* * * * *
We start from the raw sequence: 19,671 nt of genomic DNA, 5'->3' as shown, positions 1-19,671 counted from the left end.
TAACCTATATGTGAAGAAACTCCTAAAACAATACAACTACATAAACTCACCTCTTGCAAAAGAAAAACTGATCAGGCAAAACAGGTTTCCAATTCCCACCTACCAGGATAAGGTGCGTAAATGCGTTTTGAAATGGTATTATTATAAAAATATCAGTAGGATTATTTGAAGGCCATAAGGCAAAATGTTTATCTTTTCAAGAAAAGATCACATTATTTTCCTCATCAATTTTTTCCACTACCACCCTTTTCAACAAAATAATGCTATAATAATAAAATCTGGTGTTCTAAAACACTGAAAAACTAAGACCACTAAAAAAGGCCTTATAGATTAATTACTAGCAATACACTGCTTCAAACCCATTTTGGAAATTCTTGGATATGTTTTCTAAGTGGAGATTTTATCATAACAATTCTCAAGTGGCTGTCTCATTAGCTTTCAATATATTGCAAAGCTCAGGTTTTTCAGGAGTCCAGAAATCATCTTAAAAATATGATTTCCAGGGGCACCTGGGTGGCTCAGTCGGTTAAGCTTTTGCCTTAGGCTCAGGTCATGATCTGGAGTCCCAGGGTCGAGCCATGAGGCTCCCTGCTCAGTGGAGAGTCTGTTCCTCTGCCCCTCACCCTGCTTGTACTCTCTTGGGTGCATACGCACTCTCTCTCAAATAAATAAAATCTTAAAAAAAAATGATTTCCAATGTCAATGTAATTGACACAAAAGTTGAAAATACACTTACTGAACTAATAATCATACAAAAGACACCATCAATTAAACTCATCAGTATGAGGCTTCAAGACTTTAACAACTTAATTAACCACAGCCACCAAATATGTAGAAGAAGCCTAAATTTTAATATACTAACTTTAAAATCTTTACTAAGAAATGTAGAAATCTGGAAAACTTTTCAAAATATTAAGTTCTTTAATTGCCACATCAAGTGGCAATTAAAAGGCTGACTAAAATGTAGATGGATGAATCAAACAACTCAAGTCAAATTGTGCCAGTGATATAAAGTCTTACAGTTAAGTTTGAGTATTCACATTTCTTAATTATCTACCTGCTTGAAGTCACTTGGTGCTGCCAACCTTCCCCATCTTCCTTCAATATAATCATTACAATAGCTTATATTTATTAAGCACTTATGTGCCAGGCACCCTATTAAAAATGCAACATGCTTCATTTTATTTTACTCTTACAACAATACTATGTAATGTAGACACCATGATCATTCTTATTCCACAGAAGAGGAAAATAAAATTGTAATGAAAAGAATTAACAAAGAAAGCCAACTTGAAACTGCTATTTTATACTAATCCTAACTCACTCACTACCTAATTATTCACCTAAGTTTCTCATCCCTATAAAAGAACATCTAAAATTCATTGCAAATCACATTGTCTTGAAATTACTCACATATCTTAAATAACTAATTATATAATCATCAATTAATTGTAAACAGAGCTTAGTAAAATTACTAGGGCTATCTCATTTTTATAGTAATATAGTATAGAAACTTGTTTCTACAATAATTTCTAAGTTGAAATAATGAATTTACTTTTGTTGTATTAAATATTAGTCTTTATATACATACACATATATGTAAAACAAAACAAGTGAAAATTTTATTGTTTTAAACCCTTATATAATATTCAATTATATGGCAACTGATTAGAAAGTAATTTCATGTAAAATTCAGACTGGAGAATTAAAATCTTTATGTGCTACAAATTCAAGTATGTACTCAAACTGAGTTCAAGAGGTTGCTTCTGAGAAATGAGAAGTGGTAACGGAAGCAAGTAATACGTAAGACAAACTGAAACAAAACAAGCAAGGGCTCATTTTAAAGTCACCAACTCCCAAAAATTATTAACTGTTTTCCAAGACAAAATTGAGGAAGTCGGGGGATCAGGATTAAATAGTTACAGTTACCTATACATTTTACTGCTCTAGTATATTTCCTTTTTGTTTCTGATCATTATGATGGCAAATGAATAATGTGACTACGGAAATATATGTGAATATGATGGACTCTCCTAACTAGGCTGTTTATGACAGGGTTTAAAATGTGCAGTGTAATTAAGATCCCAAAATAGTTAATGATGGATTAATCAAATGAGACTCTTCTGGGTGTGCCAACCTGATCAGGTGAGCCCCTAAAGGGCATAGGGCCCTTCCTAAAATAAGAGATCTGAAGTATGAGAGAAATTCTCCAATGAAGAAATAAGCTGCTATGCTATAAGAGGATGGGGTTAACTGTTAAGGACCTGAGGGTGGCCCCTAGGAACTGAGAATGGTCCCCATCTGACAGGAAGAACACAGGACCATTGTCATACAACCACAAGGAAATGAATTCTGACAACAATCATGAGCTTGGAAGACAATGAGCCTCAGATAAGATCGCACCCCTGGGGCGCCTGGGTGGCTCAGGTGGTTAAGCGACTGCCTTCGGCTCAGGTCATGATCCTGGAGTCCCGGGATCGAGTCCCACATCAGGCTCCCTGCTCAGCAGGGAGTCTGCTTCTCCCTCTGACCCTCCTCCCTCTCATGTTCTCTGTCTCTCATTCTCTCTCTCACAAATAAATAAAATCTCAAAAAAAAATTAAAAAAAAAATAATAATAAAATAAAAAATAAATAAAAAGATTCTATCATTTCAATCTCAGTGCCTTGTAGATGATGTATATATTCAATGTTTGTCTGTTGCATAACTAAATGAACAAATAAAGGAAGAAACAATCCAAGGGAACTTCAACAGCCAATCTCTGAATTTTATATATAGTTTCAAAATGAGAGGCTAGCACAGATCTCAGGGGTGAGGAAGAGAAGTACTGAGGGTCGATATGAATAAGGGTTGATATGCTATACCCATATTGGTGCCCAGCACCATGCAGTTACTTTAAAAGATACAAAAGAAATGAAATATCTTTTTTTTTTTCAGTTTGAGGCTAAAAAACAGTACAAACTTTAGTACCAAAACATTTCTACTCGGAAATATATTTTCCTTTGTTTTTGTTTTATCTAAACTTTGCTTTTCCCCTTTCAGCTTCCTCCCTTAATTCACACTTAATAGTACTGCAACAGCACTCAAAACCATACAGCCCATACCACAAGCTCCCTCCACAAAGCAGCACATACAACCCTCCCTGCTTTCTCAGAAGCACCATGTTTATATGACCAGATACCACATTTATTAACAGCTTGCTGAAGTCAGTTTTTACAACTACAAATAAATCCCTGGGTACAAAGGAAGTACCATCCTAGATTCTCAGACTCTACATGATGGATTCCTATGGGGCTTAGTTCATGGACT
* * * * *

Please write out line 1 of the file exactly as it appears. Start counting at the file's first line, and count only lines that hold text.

We start from the raw sequence: 19,671 nt of genomic DNA, 5'->3' as shown, positions 1-19,671 counted from the left end.